Russia Helps Zimbabwe Become Self-Sufficient, President Mnangagwa States

© Sputnik


From June 5 to 8, the St. Petersburg International Economic Forum (SPIEF) was held in St. Petersburg, which was attended by Zimbabwe’s President Emmerson Mnangagwa. He took part in the SPIEF plenary session and also held negotiations with the Russian leader. Sputnik Africa had the honor of interviewing Mnangagwa on the sidelines of the forum.

Russia assists Zimbabwe in achieving self-sufficiency, the president of the African country, Emmerson Mnangagwa, told Sputnik Africa in an exclusive interview conducted on the sidelines of the SPIEF 2024.

The countries actively interact in the field of science and technology.

“[…] We focus on cooperation in science and technology. We are sending dozens and dozens, perhaps hundreds and hundreds of students to study science and technology in the Russian Federation. Because we feel that every developed country is on the basis of embracing science and technology,” Zimbabwe’s president said.

Moreover, one of the main areas of cooperation between the countries is agriculture.

“They [Russia] are supporting us with fertilizer so that we become self-sufficient. Zimbabwe has been self-sufficient in food security. But the biggest constraint we have is access to the appropriate fertilizer for our region. And that we can get from the Russian Federation,” he said.

In 2023, Russia donated 11,000 tonnes of potash fertilizers to Zimbabwe, which helped ensure the country’s food security. In 2024, 25,000 tonnes of Russian wheat were supplied free of charge as part of the implementation of decisions taken following the results of the second Russia-Africa Summit. At the same time, the Uralchem Group of companies donated 23,000 tonnes of mineral fertilizers.

At the SPIEF, Mnangagwa thanked Russian President Vladimir Putin for the transfer of fertilizers to Harare.

“Let me on behalf of my country, my people, and myself personally express my deepest gratitude for your continued support for our sanctioned country,” he said.

Speaking of sanctions, the African president noted that they have failed to “stifle” the Zimbabwean economy; on the contrary, they have even helped it develop as the country has shifted its focus on internal problems to modernize the economy.

“We are doing better in the entire region in our economic growth year by year because of sanctions. So we are also anxious that the Americans should not remove their sanctions so that we continue focusing and doing better. Those countries without sanctions in our region are not doing as good as we are doing,” he pointed out.

Discussing the economy, Mnangagwa noted that his country is “on the correct path” toward making Zimbabwe an industrial hub.

“Well, it is us who must focus on what we need to industrialize our country. Zimbabwe is now at the threshold to do that because we have a thriving mining industry that needs access to global capital as well as global skills. And that is happening. Then also, Zimbabwe has a highly qualified, highly educated workforce, which is complementary to the question of workforce in modern countries,” he explained.

Economic progress has helped Zimbabwe meet the conditions for joining BRICS.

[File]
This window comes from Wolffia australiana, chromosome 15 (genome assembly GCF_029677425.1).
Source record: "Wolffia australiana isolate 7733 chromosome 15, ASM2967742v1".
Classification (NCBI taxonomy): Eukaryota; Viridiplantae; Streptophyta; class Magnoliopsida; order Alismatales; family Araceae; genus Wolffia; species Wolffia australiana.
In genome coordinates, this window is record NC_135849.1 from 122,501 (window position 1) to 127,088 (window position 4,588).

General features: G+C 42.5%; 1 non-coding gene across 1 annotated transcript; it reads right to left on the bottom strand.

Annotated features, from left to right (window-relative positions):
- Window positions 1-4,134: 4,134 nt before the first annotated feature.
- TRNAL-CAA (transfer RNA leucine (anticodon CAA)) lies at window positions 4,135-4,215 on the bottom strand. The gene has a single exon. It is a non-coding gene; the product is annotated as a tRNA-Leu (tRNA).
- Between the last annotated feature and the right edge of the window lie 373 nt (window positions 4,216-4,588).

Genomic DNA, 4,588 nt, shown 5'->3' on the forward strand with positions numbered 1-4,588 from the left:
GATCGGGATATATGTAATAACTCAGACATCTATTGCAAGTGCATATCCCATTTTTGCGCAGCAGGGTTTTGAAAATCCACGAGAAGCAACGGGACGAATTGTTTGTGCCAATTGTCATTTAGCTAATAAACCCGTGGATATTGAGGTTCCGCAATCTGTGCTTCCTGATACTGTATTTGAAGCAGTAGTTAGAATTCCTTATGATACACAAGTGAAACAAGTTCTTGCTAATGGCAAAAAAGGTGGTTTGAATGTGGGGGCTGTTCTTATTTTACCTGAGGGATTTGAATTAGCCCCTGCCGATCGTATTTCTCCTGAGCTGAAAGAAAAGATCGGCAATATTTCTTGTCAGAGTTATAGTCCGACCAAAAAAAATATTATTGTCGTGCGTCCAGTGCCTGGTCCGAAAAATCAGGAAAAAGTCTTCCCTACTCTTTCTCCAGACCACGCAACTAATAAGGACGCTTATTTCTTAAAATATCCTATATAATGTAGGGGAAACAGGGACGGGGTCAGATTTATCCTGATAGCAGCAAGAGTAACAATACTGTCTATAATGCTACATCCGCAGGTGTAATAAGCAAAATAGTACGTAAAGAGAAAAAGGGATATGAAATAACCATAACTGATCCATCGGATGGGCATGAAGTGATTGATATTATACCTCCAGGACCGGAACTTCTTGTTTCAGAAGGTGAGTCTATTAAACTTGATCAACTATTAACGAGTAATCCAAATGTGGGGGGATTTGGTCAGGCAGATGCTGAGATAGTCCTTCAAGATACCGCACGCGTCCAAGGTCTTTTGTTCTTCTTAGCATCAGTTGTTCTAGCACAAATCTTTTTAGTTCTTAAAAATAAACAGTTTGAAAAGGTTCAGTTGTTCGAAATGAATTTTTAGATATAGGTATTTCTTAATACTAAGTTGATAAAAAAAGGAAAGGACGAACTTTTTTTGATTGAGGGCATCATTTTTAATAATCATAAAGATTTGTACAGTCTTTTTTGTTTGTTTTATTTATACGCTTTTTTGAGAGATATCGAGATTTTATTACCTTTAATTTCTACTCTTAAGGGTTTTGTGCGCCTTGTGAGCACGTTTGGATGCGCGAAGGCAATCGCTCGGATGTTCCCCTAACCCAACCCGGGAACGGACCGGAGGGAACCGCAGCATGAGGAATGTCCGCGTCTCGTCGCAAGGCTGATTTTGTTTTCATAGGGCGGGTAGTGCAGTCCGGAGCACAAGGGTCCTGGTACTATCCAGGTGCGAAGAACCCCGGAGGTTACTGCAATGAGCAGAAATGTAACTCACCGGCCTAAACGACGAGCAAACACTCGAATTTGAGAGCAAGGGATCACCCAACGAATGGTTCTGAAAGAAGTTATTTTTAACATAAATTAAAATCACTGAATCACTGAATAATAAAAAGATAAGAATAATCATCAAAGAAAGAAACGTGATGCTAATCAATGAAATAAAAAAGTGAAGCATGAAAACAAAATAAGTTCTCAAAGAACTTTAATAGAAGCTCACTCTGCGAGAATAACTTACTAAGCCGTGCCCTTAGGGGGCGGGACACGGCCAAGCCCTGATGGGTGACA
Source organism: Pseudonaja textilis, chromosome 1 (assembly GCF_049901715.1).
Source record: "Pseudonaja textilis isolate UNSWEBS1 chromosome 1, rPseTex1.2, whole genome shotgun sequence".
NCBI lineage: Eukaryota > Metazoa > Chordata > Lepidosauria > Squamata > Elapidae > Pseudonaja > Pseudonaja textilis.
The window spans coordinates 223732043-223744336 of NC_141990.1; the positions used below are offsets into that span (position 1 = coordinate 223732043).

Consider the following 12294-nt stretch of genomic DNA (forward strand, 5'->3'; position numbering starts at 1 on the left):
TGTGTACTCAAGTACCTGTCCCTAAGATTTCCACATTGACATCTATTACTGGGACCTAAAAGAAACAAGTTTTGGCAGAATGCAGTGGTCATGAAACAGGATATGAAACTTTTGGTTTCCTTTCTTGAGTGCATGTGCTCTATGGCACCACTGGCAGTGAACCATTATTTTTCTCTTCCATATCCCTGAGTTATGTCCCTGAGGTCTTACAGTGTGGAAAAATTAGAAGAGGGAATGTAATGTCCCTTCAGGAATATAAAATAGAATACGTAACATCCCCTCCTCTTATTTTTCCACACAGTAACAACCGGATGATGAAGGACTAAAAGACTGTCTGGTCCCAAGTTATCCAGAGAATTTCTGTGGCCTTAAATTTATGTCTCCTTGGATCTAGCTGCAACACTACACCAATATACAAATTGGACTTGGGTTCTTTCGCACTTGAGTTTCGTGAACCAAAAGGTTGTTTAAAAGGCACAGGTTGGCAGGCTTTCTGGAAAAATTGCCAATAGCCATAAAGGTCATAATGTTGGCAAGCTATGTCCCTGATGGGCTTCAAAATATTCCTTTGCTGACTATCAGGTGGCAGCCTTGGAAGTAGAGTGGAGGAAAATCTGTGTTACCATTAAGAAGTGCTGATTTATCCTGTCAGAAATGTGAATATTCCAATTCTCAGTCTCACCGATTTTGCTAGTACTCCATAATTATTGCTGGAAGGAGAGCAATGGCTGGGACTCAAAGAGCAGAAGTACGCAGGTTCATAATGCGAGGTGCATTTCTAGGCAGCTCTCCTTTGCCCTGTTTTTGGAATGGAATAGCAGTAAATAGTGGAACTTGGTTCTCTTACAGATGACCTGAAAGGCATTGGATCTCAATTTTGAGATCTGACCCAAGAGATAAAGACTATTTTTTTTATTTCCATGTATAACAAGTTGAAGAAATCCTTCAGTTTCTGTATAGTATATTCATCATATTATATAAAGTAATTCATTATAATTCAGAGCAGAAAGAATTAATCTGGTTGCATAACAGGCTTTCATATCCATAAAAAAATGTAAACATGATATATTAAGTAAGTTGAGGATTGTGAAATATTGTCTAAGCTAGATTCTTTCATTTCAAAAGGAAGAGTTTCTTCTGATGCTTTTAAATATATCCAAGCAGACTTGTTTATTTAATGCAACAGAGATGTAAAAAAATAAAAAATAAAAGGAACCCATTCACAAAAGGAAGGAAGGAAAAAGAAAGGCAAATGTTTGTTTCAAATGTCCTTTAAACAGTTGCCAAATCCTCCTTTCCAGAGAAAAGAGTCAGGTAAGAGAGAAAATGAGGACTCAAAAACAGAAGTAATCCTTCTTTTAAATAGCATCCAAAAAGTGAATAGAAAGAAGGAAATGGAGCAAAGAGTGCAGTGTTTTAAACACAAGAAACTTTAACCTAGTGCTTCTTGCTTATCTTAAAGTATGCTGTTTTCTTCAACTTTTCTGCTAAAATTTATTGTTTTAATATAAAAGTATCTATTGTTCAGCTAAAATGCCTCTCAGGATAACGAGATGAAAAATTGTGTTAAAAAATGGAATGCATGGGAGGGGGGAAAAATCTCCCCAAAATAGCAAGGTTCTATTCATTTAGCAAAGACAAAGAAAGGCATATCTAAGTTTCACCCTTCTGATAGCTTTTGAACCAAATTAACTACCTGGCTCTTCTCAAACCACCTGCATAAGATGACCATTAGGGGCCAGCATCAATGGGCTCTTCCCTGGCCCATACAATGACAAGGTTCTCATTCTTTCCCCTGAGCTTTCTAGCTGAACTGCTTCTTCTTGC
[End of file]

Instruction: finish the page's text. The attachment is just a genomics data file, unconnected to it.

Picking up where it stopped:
“I’ve discussed this with my dear brother, president Putin, that I think we are now ready to join because we now have a solid currency in Zimbabwe. And our economy is now based on solid fundamentals of economics. […] So we now know that we fulfil the requirements to qualify to join the BRICS,” Mnangagwa said.

Zimbabwe have been subject to currency fluctuations, and therefore it was decided to introduce a currency that would be backed by the country’s gold reserves.

“We are suffering from the fluctuations of an incurred currency. So one time, you know, the inflation could fly in our face. […] We decided that we need a currency, a solid currency based on our gold reserves. […] And that’s what we have done. So our currency is now called ZIG, which is Zimbabwe Gold,” the head of state added.

Aside from that, Zimbabwe’s leader revealed to Sputnik Africa that the upcoming summit of the Southern African Development Community (SADC) will show whether the country is ready to host the Russia-Africa Summit.

“We ourselves designated to hold a SADC summit, this is about 16 countries in our region, in August this year. That will tell us whether we are now grown up enough to host a conference of that nature,” Mnangagwa said.

The president noted that if the country sees that it is not yet ready to host the summit, it would aim to achieve the required level of infrastructure development over the next few years.

Perhaps, if the Russia-Africa summit is held in Zimbabwe, the nation will use the new city that it is building in preparation for the SADC summit.

“So we are in a difficult time right now, we hardly sleep. We are creating a new city… Of course, we are not such cool guys as those who gathered here [at the SPIEF]. We do not have infrastructure that was built a long time ago. [But] we are growing. I like what we can achieve the infrastructure needed to hold a regional conference,” Mnangagwa said.

After the SADC summit, the country will have infrastructure that can be used for holding major events. In particular, Mnangagwa proposed holding a Russia-Zimbabwe summit and invited Putin to the country.

Last but not least, talking about Russia, the African leader pointed out that Russia adheres to the principle of brotherhood, not a “horse and rider” relationship.

“The difference I see is that the Russian approach is of comradeship, brotherhood, not horse and rider. So this is why we favor an approach of friendship, of equality, of brotherhood rather than of principle and the student. The horse rider is more cruel, but that of teacher and student,” Mnangagwa concluded, wishing success to Sputnik news agency.

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